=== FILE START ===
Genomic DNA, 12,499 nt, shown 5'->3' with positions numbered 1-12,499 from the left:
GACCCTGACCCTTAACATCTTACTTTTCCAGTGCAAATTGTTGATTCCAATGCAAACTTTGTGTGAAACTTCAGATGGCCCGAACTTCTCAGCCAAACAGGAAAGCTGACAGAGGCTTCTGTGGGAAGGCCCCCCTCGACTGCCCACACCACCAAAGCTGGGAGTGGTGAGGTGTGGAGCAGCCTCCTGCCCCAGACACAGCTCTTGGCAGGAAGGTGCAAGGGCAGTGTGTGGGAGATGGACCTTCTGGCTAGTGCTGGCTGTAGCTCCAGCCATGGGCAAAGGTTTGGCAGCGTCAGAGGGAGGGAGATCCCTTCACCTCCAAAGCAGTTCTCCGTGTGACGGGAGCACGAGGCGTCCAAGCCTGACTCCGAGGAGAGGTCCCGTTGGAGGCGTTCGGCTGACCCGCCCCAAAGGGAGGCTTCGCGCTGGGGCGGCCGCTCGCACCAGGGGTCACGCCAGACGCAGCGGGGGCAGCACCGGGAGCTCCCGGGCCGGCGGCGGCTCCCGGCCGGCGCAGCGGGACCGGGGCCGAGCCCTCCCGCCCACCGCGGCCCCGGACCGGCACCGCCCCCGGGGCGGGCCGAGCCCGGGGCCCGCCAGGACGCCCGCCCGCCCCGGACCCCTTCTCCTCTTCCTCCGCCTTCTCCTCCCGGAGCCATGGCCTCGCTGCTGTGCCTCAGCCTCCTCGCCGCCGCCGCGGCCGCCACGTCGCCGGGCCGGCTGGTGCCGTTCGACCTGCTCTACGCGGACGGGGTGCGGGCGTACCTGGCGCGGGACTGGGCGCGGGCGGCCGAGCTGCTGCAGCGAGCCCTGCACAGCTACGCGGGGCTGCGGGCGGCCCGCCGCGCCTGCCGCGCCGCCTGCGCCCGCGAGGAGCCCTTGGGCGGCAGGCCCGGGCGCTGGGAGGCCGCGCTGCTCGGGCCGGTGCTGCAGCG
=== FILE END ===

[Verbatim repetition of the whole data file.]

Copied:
Genomic DNA, 12,499 nt, shown 5'->3' with positions numbered 1-12,499 from the left:
GACCCTGACCCTTAACATCTTACTTTTCCAGTGCAAATTGTTGATTCCAATGCAAACTTTGTGTGAAACTTCAGATGGCCCGAACTTCTCAGCCAAACAGGAAAGCTGACAGAGGCTTCTGTGGGAAGGCCCCCCTCGACTGCCCACACCACCAAAGCTGGGAGTGGTGAGGTGTGGAGCAGCCTCCTGCCCCAGACACAGCTCTTGGCAGGAAGGTGCAAGGGCAGTGTGTGGGAGATGGACCTTCTGGCTAGTGCTGGCTGTAGCTCCAGCCATGGGCAAAGGTTTGGCAGCGTCAGAGGGAGGGAGATCCCTTCACCTCCAAAGCAGTTCTCCGTGTGACGGGAGCACGAGGCGTCCAAGCCTGACTCCGAGGAGAGGTCCCGTTGGAGGCGTTCGGCTGACCCGCCCCAAAGGGAGGCTTCGCGCTGGGGCGGCCGCTCGCACCAGGGGTCACGCCAGACGCAGCGGGGGCAGCACCGGGAGCTCCCGGGCCGGCGGCGGCTCCCGGCCGGCGCAGCGGGACCGGGGCCGAGCCCTCCCGCCCACCGCGGCCCCGGACCGGCACCGCCCCCGGGGCGGGCCGAGCCCGGGGCCCGCCAGGACGCCCGCCCGCCCCGGACCCCTTCTCCTCTTCCTCCGCCTTCTCCTCCCGGAGCCATGGCCTCGCTGCTGTGCCTCAGCCTCCTCGCCGCCGCCGCGGCCGCCACGTCGCCGGGCCGGCTGGTGCCGTTCGACCTGCTCTACGCGGACGGGGTGCGGGCGTACCTGGCGCGGGACTGGGCGCGGGCGGCCGAGCTGCTGCAGCGAGCCCTGCACAGCTACGCGGGGCTGCGGGCGGCCCGCCGCGCCTGCCGCGCCGCCTGCGCCCGCGAGGAGCCCTTGGGCGGCAGGCCCGGGCGCTGGGAGGCCGCGCTGCTCGGGCCGGTGCTGCAGCG